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Birmingham Law Centre faces closure as LASPO approaches

Centre needs to raise 100,000 by April to keep doors open, chief executive says

7 January 2013

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Birmingham Law Centre may be forced to close if it cannot secure at least £100,000 in funding over the next three months, its chief executive has warned.

Pete Lowen said the law centre did not receive any funding from its local authority, and faced losing half its legal aid work as a result of LASPO.

The centre, which employs four solicitors, eight caseworkers and eight support staff, is currently tendering for legal aid contracts in housing and immigration.

Lowen said LASPO was likely to reduce the number of its matter starts by half, but could cut them by as much as 75 per cent.

He said the centre received 40 to 50 per cent of its funding from legal aid. Law centre workers and their patron, Labour peer Lord Philip Hunt, are lobbying a Birmingham council meeting tomorrow night to try and obtain funding.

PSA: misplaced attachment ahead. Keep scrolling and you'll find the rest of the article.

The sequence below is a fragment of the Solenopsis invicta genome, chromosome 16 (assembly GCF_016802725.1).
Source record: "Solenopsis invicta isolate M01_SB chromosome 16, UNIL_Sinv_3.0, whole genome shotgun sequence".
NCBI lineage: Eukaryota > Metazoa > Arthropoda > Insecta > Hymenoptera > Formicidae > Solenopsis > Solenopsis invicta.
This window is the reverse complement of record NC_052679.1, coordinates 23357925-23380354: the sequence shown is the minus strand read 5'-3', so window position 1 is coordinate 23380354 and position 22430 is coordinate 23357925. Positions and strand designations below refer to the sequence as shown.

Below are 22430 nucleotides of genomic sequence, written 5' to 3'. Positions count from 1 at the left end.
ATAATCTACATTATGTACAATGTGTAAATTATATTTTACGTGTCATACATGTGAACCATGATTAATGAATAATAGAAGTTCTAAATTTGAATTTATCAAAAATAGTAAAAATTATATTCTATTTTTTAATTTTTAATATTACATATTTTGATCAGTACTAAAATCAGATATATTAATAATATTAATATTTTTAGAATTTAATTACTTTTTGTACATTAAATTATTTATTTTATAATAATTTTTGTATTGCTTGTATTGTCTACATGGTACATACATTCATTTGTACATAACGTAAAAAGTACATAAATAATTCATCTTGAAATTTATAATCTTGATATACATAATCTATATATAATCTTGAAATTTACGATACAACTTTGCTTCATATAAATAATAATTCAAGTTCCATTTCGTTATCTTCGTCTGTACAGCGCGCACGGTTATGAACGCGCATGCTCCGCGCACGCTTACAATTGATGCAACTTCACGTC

“All law centres are facing challenges as a result of LASPO,” Lowen said. “We are fairly unique as we get no funding from the council and this makes it very difficult for us to survive.

“Most other centres can use their core funding to smooth over issues with legal aid funding. Coventry council gives its law centre nearly half a million pounds a year.”

Lowen said the situation was made worse by the time taken by the SRA to decide on a waiver application which would allow it to introduce charging.

“We don’t like the concept of charging, but there are certain things we can morally charge for, such as compromise agreements in employment cases,” Lowen said.

Apart from legal aid, Birmingham Law Centre relies on funding from other sources, such as the Severn Trent Trust Fund, which pays for debt advice for victims of domestic violence, and the results of its own fundraising iniatives.

“It is almost impossible to contemplate the demise of an organisation that is so important to so many people in their fight to lift themselves out of poverty, debt and homelessness,” Lord Hunt said.

“We are working hard to try and secure sustainable funding, but the cuts to legal support for some of our most vulnerable clients are proving exceptionally challenging.”

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Legal Aid